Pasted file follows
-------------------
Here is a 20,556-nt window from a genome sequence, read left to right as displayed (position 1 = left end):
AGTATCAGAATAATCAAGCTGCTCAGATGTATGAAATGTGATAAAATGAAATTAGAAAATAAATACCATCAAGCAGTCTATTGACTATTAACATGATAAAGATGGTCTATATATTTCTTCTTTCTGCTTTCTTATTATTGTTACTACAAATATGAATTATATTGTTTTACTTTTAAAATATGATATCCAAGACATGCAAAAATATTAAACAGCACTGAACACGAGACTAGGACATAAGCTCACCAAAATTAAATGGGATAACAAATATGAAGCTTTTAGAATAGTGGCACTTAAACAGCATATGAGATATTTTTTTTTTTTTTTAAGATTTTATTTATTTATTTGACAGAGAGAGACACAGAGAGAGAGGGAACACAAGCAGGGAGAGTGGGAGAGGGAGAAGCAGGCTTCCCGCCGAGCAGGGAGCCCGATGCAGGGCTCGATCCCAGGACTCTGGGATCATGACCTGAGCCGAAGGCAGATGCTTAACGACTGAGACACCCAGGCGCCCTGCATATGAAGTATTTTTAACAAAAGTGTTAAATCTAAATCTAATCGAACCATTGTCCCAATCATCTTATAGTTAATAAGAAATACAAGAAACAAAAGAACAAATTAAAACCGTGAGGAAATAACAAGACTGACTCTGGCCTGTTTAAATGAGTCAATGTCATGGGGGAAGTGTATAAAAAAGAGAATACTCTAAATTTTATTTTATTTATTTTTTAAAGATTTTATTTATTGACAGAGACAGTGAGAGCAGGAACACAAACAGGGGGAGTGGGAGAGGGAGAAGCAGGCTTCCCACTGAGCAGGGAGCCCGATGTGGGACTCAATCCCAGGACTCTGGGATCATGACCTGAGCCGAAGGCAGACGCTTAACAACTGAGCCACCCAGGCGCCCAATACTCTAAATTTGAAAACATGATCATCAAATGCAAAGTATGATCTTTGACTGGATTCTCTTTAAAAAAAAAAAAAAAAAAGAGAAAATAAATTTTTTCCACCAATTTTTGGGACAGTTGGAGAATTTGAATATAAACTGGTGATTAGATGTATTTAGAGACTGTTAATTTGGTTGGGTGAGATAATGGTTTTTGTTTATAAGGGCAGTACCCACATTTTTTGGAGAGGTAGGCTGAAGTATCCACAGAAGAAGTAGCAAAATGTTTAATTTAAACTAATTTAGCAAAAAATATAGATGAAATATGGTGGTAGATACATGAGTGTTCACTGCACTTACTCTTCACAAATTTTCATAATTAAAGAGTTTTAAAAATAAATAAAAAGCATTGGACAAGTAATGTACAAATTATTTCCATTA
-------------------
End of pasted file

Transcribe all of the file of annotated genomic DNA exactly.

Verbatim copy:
Here is a 20,556-nt window from a genome sequence, read left to right as displayed (position 1 = left end):
AGTATCAGAATAATCAAGCTGCTCAGATGTATGAAATGTGATAAAATGAAATTAGAAAATAAATACCATCAAGCAGTCTATTGACTATTAACATGATAAAGATGGTCTATATATTTCTTCTTTCTGCTTTCTTATTATTGTTACTACAAATATGAATTATATTGTTTTACTTTTAAAATATGATATCCAAGACATGCAAAAATATTAAACAGCACTGAACACGAGACTAGGACATAAGCTCACCAAAATTAAATGGGATAACAAATATGAAGCTTTTAGAATAGTGGCACTTAAACAGCATATGAGATATTTTTTTTTTTTTTTAAGATTTTATTTATTTATTTGACAGAGAGAGACACAGAGAGAGAGGGAACACAAGCAGGGAGAGTGGGAGAGGGAGAAGCAGGCTTCCCGCCGAGCAGGGAGCCCGATGCAGGGCTCGATCCCAGGACTCTGGGATCATGACCTGAGCCGAAGGCAGATGCTTAACGACTGAGACACCCAGGCGCCCTGCATATGAAGTATTTTTAACAAAAGTGTTAAATCTAAATCTAATCGAACCATTGTCCCAATCATCTTATAGTTAATAAGAAATACAAGAAACAAAAGAACAAATTAAAACCGTGAGGAAATAACAAGACTGACTCTGGCCTGTTTAAATGAGTCAATGTCATGGGGGAAGTGTATAAAAAAGAGAATACTCTAAATTTTATTTTATTTATTTTTTAAAGATTTTATTTATTGACAGAGACAGTGAGAGCAGGAACACAAACAGGGGGAGTGGGAGAGGGAGAAGCAGGCTTCCCACTGAGCAGGGAGCCCGATGTGGGACTCAATCCCAGGACTCTGGGATCATGACCTGAGCCGAAGGCAGACGCTTAACAACTGAGCCACCCAGGCGCCCAATACTCTAAATTTGAAAACATGATCATCAAATGCAAAGTATGATCTTTGACTGGATTCTCTTTAAAAAAAAAAAAAAAAAAGAGAAAATAAATTTTTTCCACCAATTTTTGGGACAGTTGGAGAATTTGAATATAAACTGGTGATTAGATGTATTTAGAGACTGTTAATTTGGTTGGGTGAGATAATGGTTTTTGTTTATAAGGGCAGTACCCACATTTTTTGGAGAGGTAGGCTGAAGTATCCACAGAAGAAGTAGCAAAATGTTTAATTTAAACTAATTTAGCAAAAAATATAGATGAAATATGGTGGTAGATACATGAGTGTTCACTGCACTTACTCTTCACAAATTTTCATAATTAAAGAGTTTTAAAAATAAATAAAAAGCATTGGACAAGTAATGTACAAATTATTTCCATTA